TQB: Teacher Quality Bulletin

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If you're even a casual observer of the trends in higher education, odds are you're familiar with the persistent challenge of grade inflation. The rise of college grades—in the absence of any evidence that today's college student has become harder working than the students of the past—has led to questions about the role instructors likely play. Are today's college instructors holding their students accountable and taking the time to provide accurate feedback? 

The question is particularly germane for teacher candidates, who must enter classrooms ready to teach on Day 1. And yet, our 2014 report, Easy A's and What's Behind Them, revealed teacher preparation programs to be particularly egregious offenders when it comes to grade inflation. In our sample of over 500 institutions, we found that grading standards were much lower for teacher candidates than for students pursuing other majors at a majority (58 percent) of those institutions.

Given the scale of this problem in teacher prep, we were particularly interested in a new study that provides fresh insight on the roots of grade inflation for all college students. Ido Millet, a professor at Penn State Behrend, assembled a massive dataset that included the grades awarded across more than 50,000 course sections and the GPAs of students enrolled in them. His analysis relied on two measures. The first, "leniency," is the difference between the average grade for a course and the average GPA of the students enrolled in that course. The second measure, "reliability," is a measure of how closely course grades align with students' overall GPAs.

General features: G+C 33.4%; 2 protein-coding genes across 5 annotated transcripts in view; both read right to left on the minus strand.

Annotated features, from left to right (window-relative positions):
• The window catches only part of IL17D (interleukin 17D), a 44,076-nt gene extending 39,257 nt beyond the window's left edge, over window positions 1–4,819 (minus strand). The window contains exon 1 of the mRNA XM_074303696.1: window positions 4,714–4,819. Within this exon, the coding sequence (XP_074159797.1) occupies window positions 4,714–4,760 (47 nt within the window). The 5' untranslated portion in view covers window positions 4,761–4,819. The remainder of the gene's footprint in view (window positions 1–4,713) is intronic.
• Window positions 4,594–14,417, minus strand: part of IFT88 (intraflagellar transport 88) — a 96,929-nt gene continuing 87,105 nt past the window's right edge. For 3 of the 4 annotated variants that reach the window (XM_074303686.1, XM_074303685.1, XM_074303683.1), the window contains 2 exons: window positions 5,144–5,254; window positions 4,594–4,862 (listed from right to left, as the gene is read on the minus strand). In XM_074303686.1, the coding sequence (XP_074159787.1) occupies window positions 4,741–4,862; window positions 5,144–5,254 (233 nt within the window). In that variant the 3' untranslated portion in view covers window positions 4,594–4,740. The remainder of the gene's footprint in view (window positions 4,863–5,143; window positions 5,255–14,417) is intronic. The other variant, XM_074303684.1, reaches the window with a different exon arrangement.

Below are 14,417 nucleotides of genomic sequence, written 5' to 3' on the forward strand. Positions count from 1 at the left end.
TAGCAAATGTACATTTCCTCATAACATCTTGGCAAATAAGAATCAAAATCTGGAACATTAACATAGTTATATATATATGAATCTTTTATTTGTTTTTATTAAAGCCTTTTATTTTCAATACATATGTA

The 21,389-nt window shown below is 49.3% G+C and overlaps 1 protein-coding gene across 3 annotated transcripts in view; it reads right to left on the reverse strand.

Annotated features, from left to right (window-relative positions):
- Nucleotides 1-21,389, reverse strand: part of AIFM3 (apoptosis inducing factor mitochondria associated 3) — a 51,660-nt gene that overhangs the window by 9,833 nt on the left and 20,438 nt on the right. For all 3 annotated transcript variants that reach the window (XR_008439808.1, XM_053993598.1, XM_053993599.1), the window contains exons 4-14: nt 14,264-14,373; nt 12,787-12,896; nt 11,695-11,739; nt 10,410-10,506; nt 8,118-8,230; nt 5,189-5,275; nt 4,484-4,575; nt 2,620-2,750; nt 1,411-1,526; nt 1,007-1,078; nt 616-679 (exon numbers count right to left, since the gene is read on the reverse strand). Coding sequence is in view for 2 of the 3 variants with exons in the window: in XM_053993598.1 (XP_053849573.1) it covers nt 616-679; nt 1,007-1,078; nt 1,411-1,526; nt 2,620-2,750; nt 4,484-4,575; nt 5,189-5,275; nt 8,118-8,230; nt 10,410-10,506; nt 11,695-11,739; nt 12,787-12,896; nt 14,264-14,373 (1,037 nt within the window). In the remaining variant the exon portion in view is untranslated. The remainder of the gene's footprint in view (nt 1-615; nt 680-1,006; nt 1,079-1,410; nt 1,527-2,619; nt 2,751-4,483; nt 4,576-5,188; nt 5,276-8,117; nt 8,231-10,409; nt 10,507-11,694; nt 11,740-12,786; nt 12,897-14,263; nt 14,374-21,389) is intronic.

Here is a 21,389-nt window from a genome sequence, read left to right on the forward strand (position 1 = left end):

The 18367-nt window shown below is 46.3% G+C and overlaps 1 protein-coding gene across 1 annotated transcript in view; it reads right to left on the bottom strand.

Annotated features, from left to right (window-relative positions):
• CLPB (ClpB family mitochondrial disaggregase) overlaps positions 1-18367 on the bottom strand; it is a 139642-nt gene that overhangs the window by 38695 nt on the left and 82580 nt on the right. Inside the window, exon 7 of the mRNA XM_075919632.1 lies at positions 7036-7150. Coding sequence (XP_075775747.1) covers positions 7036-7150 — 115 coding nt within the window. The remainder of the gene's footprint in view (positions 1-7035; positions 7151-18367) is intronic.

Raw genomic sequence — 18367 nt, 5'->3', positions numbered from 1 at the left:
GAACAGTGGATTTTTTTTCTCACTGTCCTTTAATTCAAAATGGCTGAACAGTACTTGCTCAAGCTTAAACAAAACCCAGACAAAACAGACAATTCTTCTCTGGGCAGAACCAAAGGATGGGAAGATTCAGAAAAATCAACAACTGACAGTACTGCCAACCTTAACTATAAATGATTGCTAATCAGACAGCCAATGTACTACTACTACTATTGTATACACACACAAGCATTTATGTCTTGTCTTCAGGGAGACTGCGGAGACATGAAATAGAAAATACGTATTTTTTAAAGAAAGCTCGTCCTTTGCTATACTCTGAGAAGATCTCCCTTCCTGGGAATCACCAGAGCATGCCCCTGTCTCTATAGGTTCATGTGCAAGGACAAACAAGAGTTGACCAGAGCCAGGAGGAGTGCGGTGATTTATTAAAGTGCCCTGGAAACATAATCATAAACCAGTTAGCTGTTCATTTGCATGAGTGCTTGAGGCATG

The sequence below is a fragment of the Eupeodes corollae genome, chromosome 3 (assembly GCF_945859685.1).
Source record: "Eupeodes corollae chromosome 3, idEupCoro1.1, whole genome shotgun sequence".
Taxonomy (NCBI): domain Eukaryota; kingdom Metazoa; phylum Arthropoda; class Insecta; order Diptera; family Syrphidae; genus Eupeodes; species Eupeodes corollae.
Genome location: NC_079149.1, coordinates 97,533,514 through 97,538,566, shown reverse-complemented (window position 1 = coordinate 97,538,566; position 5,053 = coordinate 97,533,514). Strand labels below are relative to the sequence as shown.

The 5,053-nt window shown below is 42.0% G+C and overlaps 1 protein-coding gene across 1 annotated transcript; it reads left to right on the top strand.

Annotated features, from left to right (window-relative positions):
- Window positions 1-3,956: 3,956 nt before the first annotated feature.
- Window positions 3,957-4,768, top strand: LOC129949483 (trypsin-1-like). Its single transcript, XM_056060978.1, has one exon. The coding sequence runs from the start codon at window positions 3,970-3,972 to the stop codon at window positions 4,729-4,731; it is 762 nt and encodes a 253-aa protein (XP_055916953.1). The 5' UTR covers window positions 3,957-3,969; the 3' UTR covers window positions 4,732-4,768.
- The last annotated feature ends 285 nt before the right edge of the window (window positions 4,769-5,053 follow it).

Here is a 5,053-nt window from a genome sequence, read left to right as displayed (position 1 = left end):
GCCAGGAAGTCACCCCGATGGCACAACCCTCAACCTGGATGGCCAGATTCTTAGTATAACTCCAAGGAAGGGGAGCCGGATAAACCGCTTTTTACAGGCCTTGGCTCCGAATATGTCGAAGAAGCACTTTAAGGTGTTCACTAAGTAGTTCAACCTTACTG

The figure below shows the 50,000+ course sections graphed according to their leniency and reliability. In the upper left corner, we see that there are a lot of tough courses (those that score low on leniency) for which the grading is fairly reliable. In comparison, there are relatively few tough courses for which the grading is unreliable (notice that the bottom left corner of the graph is fairly empty).


Source: Ido Millet (2016)

So, why might a tough course have more reliable grading? Millet ventures a guess that it may be a matter of the quality of assignments given to the students in the class. Being an "easy grader" doesn't cause a professor to be unreliable; if that were the case, the graph above wouldn't show so many courses for which the grading was both lenient and reliable (upper right corner). What's more likely is that unreliable assessment tools lead an instructor to be lenient. In other words, if course assignments do not permit the instructor to make an accurate judgment about the quality of the work, then it becomes more likely that an instructor will inflate grades rather than risk giving a good student a low grade unfairly.

While Millet didn't have access to course assignments for his study, NCTQ's own review of assignments given in teacher prep courses would suggest that his hypothesis is spot on. In Easy A's, we analyzed assignments across multiple majors (nursing, business, and psychology, in addition to teacher prep) for a subset of seven institutions. By a substantial margin, assignments given in teacher prep courses were more likely to require an instructor to base grading on a subjective judgment.

Consider the assignments that we commonly find in teacher preparation programs: Reflect on your experience learning how to read. Write a philosophy of math instruction. Conduct a field observation. These assignments all require course instructors to trust the reality their students describe. And for each, the line between a right answer and a wrong answer—between someone prepared to become a teacher and someone who is missing the mark—is obscure at best. How could an instructor possibly grade such assignments reliably? More importantly, how will graduates respond when they begin a career that is much less forgiving than the college classroom?